If you want to check out the first two Mrs. Jones tales or my other short works, you can see all of them on my Amazon page. I’m falling in love with the short story process, and I plan to keep putting out shorter works for a while. Here’s to the joys of short stories!


8 thoughts on “Why I’m Writing Short Stories Instead of Novels

  1. I went the other way around. I’ve been a short story writer for much of my life and only in 2010 I wrote my first true novel. By this I mean a story that was thought as a novel, not a very long short story as I did a couple fo times before.

    Writing short stories and writing novels are two very different skills, but I think one can implement and help the other, if we can write both media.

    As for myself, I did think about writing short stories so to publish them faster (and honestly, I’ve fancied about writing serialised stories since I was a kid), it would make sense. Only problem is I’m not a fast writer. Even when I write short stories and even if it does take a lot less to get them into publishing shape than novels, I still need a few months to have a short story ready to go.
    You know, this is the main reason why I don’t think I’m cut to be an indie author.
    But I’m still trying this path because there’s so much to learn form it nontheless 🙂


    • A lot of people start out writing short stories, and then move into longer works. I think I might have done it backwards, by starting with the the long stuff. 😛 And you’re right that writing and selling short stories as an indie author isn’t easy – I’m a slow writer, too, which is why I have only two stories published thus far in my dieselpunk series. But I’m having fun with it, and as you said, there’s so much to learn from this whole process! 😉


  2. Hi! First-time reader here! A wonderful thing to realise that two lines of description will do the work of two pages. An important reminder for myself as well! Lately, I’ve had a growing interest in conciseness. Have you ever tried drabbles or other flash fiction?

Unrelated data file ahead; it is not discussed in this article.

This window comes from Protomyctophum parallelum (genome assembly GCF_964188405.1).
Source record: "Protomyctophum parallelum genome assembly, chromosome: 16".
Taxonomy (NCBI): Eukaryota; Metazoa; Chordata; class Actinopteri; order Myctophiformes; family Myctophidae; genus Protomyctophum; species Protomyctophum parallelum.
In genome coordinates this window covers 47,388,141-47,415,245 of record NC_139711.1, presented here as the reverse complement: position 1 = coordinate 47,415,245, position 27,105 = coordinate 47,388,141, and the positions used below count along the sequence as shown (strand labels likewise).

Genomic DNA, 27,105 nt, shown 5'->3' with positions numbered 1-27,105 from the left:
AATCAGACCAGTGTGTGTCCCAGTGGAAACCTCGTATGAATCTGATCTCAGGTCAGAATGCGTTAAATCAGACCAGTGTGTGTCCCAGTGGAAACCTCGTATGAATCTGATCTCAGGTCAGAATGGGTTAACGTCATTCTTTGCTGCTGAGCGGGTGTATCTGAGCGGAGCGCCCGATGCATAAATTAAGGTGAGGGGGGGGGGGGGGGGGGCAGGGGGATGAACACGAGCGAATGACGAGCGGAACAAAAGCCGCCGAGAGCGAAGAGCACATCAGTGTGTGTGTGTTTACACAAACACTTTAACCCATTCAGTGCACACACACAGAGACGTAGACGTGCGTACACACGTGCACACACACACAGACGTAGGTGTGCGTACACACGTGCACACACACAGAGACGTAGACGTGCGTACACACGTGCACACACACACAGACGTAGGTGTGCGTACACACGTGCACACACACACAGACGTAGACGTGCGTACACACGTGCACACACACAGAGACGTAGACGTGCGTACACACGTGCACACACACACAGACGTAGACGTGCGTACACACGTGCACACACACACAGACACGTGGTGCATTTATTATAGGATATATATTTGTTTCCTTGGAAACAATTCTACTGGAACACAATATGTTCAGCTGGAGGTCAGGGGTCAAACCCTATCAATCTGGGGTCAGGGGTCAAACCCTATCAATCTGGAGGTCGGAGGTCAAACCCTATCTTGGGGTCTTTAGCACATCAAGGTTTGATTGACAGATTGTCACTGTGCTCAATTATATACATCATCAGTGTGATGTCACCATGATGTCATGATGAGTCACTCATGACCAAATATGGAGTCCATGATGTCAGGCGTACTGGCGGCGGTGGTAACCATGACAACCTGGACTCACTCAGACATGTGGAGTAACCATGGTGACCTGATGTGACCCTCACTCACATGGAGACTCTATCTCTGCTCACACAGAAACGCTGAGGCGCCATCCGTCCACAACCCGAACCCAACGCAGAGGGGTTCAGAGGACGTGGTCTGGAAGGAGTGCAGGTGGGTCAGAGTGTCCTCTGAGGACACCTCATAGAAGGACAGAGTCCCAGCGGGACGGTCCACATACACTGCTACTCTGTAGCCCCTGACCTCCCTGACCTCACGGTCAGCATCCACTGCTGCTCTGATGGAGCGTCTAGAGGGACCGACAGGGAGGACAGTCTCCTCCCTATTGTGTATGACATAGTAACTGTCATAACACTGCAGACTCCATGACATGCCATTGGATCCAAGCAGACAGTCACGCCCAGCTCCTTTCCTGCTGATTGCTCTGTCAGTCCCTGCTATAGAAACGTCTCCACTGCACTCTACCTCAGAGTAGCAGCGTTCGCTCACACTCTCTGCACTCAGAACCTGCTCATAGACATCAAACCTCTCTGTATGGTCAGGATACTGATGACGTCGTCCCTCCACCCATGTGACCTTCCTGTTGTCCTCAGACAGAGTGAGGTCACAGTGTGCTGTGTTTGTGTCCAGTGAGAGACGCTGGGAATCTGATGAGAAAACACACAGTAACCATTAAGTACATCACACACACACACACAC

…And out of curiosity (I live in Finland) what happened to that epic fantasy trilogy based on Finnish folktales?


    • Welcome! Thanks for reading and commenting! Yes, I’m still working on finding the balance between being concise and not leaving out important information. 😛 I’ve never heard the term “drabbles” before – is it a form of flash fiction? I haven’t tried my hand yet at flash fiction – I still feel slightly uncomfortable with short stories sometimes, so I want to get better at that format before I try to shorten my writing yet again.

      And thanks for expressing interest in my Finnish epic fantasy! It’s not forgotten, by any means. It’s on the back burner for at least the next year or so, simply because it was turning into such a monumental project that I knew that it would be years before I could get anything published if that was the only thing I worked on. I created a fantasy world inspired by The Kalevala, intending to write only one book, but then it turned into a trilogy, and I added more stuff from the Kalevala, and a few more characters, and… Anyway, I will get back to it at some point, but I know I’m going to need to devote a lot of time to it. Thanks for your interest!


      • Yes, I suppose – though I am a little hazy on the definition of “flash fiction” myself! 😀 A drabble is a story in exactly one hundred words. No more, no less. It’s the one thing I have a little experience in!

        Wow, sounds fantastic! Do let us know when you’re working on it again!